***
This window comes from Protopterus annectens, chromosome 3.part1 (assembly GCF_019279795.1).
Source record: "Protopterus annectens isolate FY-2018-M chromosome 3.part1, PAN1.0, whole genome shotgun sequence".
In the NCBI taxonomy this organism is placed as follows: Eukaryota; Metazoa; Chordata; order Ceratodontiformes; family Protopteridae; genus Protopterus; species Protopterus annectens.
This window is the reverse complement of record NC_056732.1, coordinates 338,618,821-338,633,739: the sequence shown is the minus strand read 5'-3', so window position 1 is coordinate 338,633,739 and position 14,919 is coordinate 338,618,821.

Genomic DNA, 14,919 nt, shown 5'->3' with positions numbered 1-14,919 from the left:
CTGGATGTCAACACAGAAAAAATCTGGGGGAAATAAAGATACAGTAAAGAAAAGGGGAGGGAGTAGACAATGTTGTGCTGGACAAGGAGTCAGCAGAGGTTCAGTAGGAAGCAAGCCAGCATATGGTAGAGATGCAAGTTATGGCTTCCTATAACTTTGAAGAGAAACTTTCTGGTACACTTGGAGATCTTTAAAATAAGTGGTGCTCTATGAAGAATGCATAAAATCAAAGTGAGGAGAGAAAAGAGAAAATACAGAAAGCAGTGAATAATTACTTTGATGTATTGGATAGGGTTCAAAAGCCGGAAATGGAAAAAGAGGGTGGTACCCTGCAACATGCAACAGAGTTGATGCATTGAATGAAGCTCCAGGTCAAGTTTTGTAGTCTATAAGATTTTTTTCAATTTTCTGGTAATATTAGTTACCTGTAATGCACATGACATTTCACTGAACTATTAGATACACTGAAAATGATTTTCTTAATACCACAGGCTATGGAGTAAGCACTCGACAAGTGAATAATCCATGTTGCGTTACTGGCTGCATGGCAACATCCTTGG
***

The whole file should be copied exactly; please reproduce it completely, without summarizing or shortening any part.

This window comes from Protopterus annectens, chromosome 3.part1 (assembly GCF_019279795.1).
Source record: "Protopterus annectens isolate FY-2018-M chromosome 3.part1, PAN1.0, whole genome shotgun sequence".
In the NCBI taxonomy this organism is placed as follows: Eukaryota; Metazoa; Chordata; order Ceratodontiformes; family Protopteridae; genus Protopterus; species Protopterus annectens.
This window is the reverse complement of record NC_056732.1, coordinates 338,618,821-338,633,739: the sequence shown is the minus strand read 5'-3', so window position 1 is coordinate 338,633,739 and position 14,919 is coordinate 338,618,821.

Genomic DNA, 14,919 nt, shown 5'->3' with positions numbered 1-14,919 from the left:
CTGGATGTCAACACAGAAAAAATCTGGGGGAAATAAAGATACAGTAAAGAAAAGGGGAGGGAGTAGACAATGTTGTGCTGGACAAGGAGTCAGCAGAGGTTCAGTAGGAAGCAAGCCAGCATATGGTAGAGATGCAAGTTATGGCTTCCTATAACTTTGAAGAGAAACTTTCTGGTACACTTGGAGATCTTTAAAATAAGTGGTGCTCTATGAAGAATGCATAAAATCAAAGTGAGGAGAGAAAAGAGAAAATACAGAAAGCAGTGAATAATTACTTTGATGTATTGGATAGGGTTCAAAAGCCGGAAATGGAAAAAGAGGGTGGTACCCTGCAACATGCAACAGAGTTGATGCATTGAATGAAGCTCCAGGTCAAGTTTTGTAGTCTATAAGATTTTTTTCAATTTTCTGGTAATATTAGTTACCTGTAATGCACATGACATTTCACTGAACTATTAGATACACTGAAAATGATTTTCTTAATACCACAGGCTATGGAGTAAGCACTCGACAAGTGAATAATCCATGTTGCGTTACTGGCTGCATGGCAACATCCTTGG